A Complete Health Checklist: Child with Cerebral Palsy

Cerebral palsy children can have a variety of problems, parents should know them and understand the problems so that they can provide better care for their children.

 

Complete Health Checklist:

 

Respiratory Diseases: Due to restricted mobility some may have greater susceptibility to upper respiratory tract diseases. Infections should be treated promptly. Antibiotics may be advised by your health care provider.

 

Epilepsy and Seizures: About 50% of CP children are prone to have episodes of seizures. Medication can bring relief.

 

Feeding Problems: Chewing may be difficult. The suck and swallow pattern may continue even after infancy. Chances of aspiration are higher as the larynx may not close in time for the swallow. Food or liquid may enter the lungs. Regurgitation may occur. All this might put the child off feeding. Consult the doctor regarding the food consistency best for your child. Minor surgery or insertion of tube can facilitate easier feeding. Nutritional supplements may have to be given.

 

Drooling: Control of saliva may be difficult. Temporarily solved by using an absorbent bib. Surgery can route the saliva to the throat and control the dripping from the mouth.

 

Dental: When tongue movements are difficult food may get lodged in the teeth. Teeth might be uneven. These might lead to dental problems. Brushing after every meal is advised.

 

Digestion: Due to the lack of mobility CP children may get constipated. Plenty of fluids should be given to soften stools. More fiber must be included in the diet to add to the bulk.

 

Vision: Squint and short-sight are common. Early detection is possible. An ophthalmologist can tell you if squint needs to be corrected surgically. The child is prescribed spectacles in case of short sight, as soon as she is able to handle it.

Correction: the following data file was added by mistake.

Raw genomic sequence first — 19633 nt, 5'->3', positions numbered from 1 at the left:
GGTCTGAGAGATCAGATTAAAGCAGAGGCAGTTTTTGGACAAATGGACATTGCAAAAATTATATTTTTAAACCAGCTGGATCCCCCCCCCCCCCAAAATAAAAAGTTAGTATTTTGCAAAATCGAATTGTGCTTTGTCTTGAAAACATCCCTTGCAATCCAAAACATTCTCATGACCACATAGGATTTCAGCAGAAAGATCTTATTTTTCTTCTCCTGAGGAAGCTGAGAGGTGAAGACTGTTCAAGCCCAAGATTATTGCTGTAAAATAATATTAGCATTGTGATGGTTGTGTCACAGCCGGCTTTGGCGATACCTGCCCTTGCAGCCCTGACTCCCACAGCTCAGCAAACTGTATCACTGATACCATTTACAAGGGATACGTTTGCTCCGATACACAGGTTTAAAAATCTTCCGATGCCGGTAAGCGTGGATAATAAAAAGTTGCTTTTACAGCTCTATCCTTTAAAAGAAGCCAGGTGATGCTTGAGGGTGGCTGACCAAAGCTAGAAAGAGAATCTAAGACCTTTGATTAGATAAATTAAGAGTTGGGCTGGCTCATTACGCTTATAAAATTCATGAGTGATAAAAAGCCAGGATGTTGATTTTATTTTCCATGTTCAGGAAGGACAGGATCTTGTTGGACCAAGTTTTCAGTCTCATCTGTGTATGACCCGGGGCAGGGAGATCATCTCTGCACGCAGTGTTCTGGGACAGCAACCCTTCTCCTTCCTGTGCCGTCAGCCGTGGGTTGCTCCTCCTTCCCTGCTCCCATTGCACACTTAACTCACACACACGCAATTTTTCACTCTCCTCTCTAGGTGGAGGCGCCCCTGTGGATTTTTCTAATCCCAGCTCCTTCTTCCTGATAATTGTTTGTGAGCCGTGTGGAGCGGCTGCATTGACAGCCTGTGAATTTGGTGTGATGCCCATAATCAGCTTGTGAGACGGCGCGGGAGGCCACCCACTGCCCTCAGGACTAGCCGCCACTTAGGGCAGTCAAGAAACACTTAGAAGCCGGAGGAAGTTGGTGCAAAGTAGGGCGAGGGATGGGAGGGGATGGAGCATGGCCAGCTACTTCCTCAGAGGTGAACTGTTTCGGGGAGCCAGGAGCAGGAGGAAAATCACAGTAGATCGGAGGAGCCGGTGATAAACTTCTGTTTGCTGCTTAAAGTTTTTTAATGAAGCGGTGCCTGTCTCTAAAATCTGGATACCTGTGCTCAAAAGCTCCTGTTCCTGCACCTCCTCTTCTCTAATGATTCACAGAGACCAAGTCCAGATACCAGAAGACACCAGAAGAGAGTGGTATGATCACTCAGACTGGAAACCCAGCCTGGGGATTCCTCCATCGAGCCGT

Hearing: A small percentage of CP children have hearing problems. The child should be taken to an Audiologist for audio test. Depending on the results help should be provided.

 

Speech and language problems: Because of limited movement of the tongue and the speech organs, articulation might be difficult, though the child’s understanding of language might be normal. Speech therapy must be started as early as possible to help the child communicate better.

 

Learning disabilities: Varies from child to child. The IQ levels vary from normal to borderline to severe retardation. Some are good with language skills but poor at math. Poor attention spans are also observed. Must be assessed and introduced to a special school or teaching program.

 

Behavioral Problems: Temper tantrums, aggression or repetitive rocking and head banging may be exhibited. Many of these are born out of boredom, frustration, or a means of seeking attention. Ignoring it and setting achievable but interesting tasks can mitigate these.

 

 


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